Advertisement

The Moon is on track to get its very own timezone

Intuitive Machines says it expects its lunar lander Odysseus to stop working early due to the spacecraft landing sideways.

Intuitive Machines says it expects its lunar lander Odysseus to stop working early due to the spacecraft landing sideways. Photo: Getty

The Moon might soon get its own time zone, an issue the European Space Agency (ESA) believes is urgent.

Space organisations are considering how we can keep time on the Moon, as we enter a “new era of lunar exploration”.

In the next decade, space organisations from around the world have several Moon missions planned.

Currently, time is kept on the Moon, but it is dependent on where the mission is based on Earth, meaning each mission to the Moon operates on its own timescale, ESA explained.

“Up until now, each new mission to the Moon is operated on its own timescale exported from Earth, with deep space antennas used to keep onboard chronometers synchronised with terrestrial time at the same time as they facilitate two-way communications,” the agency said.

“This way of working will not be sustainable however in the coming lunar environment.”

Which is why there is a push for the Moon to have its own time. The discussion is part of a larger effort to agree on a common LunaNet architecture, which would cover communication and navigation services.

LunaNet is a framework of mutually agreed upon standards, protocols and interface requirements that will allow future lunar missions to work together, Javier Ventura-Traveset, ESA’s Moonlight Navigation Manager, explained.

‘Importance and urgency’

At a meeting at the ESA’s European Space Research and Technology Centre (ESTEC)ESA, navigation system engineer Pietro Giordano said implementing time on the Moon was a matter of urgency .

During this meeting at ESTEC, we agreed on the importance and urgency of defining a common lunar reference time, which is internationally accepted and towards which all lunar systems and users may refer,” he said.

“A joint international effort is now being launched towards achieving this.”

A picture shows the clockface of Elizabeth Tower, commonly referred to by the name of the bell Big Ben and the Moon

The ESA thinks the Moon should get its own time. Image: Getty

With luna crews using earth time in relation to their country of origin, the way things are working now, the ESA believes this approach will soon be unsustainable.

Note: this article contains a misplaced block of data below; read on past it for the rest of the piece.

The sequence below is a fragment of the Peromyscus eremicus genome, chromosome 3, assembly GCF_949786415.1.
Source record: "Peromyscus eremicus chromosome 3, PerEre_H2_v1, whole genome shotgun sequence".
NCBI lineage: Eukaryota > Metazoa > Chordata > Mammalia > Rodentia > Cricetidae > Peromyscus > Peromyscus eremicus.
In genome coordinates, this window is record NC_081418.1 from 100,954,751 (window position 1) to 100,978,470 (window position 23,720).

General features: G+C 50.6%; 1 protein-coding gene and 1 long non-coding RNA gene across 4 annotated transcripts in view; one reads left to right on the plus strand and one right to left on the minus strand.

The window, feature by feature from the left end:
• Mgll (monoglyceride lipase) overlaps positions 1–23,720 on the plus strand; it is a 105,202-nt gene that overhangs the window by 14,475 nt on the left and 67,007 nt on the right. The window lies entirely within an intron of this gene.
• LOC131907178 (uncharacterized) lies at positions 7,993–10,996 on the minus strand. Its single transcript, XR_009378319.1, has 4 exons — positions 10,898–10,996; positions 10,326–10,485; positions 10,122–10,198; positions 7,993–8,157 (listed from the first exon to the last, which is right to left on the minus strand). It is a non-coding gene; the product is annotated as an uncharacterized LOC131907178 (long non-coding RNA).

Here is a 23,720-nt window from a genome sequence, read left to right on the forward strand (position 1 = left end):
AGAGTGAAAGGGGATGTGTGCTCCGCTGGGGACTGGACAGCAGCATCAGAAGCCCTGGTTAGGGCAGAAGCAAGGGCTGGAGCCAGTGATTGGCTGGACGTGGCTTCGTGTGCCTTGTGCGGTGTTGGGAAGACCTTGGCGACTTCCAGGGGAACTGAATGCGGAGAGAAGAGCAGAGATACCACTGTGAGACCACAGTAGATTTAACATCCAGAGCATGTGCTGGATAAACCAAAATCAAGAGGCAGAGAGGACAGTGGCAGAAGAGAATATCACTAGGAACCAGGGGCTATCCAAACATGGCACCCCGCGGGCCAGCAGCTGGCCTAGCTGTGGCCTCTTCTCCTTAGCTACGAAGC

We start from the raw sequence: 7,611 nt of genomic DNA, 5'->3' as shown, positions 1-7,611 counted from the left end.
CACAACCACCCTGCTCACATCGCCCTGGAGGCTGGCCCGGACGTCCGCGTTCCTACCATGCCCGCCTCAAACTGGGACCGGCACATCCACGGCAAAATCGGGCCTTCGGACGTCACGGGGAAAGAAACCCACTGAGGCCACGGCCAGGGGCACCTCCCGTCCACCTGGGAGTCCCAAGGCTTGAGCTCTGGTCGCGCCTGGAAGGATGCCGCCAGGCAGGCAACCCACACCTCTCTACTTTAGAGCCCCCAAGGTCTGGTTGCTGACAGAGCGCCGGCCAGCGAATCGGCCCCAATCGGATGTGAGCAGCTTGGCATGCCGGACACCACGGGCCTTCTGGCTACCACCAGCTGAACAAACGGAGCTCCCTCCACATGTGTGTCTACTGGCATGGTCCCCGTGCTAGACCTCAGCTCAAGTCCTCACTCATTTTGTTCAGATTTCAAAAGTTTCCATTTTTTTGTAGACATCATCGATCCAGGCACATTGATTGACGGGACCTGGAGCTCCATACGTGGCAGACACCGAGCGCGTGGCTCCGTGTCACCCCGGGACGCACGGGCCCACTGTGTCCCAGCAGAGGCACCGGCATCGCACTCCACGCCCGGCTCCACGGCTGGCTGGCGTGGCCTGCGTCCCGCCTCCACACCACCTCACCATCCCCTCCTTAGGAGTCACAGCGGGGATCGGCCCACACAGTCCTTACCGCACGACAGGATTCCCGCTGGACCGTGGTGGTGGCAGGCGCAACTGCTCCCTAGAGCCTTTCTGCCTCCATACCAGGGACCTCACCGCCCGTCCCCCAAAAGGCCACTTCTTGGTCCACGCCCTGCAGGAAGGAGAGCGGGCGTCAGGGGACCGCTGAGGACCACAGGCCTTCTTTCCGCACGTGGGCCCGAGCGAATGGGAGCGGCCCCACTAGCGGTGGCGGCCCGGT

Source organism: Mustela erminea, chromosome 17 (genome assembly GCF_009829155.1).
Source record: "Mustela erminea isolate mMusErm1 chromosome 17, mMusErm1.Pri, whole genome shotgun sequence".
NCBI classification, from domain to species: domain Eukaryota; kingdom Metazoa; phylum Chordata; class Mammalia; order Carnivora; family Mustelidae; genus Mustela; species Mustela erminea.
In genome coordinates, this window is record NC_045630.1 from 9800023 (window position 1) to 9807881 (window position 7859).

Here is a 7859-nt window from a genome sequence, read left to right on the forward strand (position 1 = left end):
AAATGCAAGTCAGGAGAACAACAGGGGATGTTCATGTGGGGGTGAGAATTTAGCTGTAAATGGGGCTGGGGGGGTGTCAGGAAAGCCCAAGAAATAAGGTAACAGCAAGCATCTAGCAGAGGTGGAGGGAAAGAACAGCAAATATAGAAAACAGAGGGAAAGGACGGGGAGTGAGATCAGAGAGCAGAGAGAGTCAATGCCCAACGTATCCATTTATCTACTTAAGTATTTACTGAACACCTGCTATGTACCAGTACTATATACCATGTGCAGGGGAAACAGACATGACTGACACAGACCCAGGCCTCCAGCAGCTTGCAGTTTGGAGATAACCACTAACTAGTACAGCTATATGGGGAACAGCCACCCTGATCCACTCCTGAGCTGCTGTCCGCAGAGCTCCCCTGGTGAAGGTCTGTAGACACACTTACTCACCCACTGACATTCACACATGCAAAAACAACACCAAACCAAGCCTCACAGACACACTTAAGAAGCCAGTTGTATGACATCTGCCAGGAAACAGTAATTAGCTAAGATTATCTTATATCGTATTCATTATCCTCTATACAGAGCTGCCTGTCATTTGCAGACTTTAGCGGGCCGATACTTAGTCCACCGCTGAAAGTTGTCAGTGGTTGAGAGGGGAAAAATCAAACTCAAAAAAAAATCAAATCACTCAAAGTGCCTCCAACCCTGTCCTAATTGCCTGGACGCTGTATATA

“Once complete, the Gateway station will be open to astronaut stays, resupplied through regular NASA Artemis launches, culminating in a human return to the lunar surface, progressing to a crewed base near the lunar south pole,” ESA explained.

The benefits of Moon time

“Meanwhile numerous un-crewed missions will also be in place – each Artemis mission alone will release numerous lunar CubeSats – and ESA will be putting down its Argonaut European Large Logistics Lander.”

These missions will be around or on the Moon at the same time and will be interacting with one another.

Bernhard Hufenbach, a member of the Moonlight Management Team from ESA’s Directorate of Human and Robotic Exploration says an agreed time system will be practical for astronauts moving forward.

Jörg Hahn is the ESA’s chief Galileo engineer and is advising on lunar time aspects.

He explained interoperability of time and geodetic reference frames have already been achieved on Earth for Global Navigation Satellite Systems. Today, all smartphones use GNSS.

This success can be replicated on the Moon, though timekeeping up there will present its own challenges, he added.

“Such as taking into account the fact that time passes at a different rate there due to the Moon’s specific gravity and velocity effects,” Dr Hahn said.

Rigorous timekeeping is needed for accurate navigation, ESA explained.

“This is because a satnav receiver determines its location by converting the times that multiple satellite signals take to reach it into measures of distance – multiplying time by the speed of light,” the agency said.

Mr Hufenbach also acknowledged having a time for the Moon will be a challenge, explaining a day on the Moon is 29.5 days on earth, plus there are freezing fortnight-long lunar nights.

“But having established a working time system for the Moon, we can go on to do the same for other planetary destinations,” he said.

Topics: Moon, Space
Advertisement
Advertisement
Stay informed, daily
A FREE subscription to The New Daily arrives every morning and evening.
The New Daily is a trusted source of national news and information and is provided free for all Australians. Read our editorial charter.
Copyright © 2024 The New Daily.
All rights reserved.